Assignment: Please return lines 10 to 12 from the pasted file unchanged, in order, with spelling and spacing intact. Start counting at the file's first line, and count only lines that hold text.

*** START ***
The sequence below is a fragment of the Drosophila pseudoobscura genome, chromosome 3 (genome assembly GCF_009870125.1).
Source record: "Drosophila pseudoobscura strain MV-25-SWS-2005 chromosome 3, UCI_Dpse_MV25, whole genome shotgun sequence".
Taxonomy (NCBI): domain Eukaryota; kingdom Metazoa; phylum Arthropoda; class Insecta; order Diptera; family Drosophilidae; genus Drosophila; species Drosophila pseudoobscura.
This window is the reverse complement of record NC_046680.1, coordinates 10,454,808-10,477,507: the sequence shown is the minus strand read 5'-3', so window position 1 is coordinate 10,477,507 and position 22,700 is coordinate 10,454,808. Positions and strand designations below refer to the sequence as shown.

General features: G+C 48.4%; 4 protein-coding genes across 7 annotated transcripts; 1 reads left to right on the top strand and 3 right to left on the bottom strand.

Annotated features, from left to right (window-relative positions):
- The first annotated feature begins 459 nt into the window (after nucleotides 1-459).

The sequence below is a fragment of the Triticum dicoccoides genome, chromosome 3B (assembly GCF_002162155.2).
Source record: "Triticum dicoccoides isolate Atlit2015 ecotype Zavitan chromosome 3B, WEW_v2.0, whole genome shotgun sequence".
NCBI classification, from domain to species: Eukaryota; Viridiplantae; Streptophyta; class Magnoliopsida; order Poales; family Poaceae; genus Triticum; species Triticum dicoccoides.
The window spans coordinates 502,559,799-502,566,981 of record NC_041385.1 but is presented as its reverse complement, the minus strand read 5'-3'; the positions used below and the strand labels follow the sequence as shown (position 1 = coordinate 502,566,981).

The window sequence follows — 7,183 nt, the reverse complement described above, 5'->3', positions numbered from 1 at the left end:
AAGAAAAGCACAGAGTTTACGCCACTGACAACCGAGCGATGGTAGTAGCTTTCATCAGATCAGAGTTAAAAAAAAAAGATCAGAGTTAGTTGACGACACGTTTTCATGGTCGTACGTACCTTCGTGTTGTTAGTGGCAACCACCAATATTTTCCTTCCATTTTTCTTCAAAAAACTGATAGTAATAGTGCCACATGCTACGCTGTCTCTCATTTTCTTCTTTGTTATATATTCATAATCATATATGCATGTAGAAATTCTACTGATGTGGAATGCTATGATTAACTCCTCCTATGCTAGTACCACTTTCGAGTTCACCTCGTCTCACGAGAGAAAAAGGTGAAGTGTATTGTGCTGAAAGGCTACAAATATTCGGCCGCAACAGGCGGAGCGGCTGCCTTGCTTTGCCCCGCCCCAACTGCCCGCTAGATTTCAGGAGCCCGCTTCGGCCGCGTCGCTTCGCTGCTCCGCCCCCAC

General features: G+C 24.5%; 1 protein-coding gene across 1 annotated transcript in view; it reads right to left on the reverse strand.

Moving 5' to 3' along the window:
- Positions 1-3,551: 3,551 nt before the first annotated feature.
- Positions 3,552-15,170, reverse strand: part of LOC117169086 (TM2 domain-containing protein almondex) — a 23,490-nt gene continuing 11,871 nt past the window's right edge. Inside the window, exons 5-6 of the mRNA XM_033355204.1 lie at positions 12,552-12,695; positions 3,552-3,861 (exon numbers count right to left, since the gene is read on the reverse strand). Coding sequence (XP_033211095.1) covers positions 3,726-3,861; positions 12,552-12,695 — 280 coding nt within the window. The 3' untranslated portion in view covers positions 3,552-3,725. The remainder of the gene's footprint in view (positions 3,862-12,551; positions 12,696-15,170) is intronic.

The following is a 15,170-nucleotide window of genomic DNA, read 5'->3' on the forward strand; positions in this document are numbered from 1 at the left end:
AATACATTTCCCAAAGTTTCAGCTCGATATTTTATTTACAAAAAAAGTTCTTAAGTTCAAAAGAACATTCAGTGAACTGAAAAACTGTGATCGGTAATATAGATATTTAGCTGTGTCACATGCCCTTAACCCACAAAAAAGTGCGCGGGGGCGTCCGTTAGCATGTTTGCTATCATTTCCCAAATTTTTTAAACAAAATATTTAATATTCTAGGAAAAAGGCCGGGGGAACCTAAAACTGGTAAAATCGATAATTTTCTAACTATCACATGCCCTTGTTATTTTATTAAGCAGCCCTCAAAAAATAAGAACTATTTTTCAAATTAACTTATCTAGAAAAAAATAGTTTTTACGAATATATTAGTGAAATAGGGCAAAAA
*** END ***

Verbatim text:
NCBI classification, from domain to species: Eukaryota; Viridiplantae; Streptophyta; class Magnoliopsida; order Poales; family Poaceae; genus Triticum; species Triticum dicoccoides.
The window spans coordinates 502,559,799-502,566,981 of record NC_041385.1 but is presented as its reverse complement, the minus strand read 5'-3'; the positions used below and the strand labels follow the sequence as shown (position 1 = coordinate 502,566,981).

The window sequence follows — 7,183 nt, the reverse complement described above, 5'->3', positions numbered from 1 at the left end: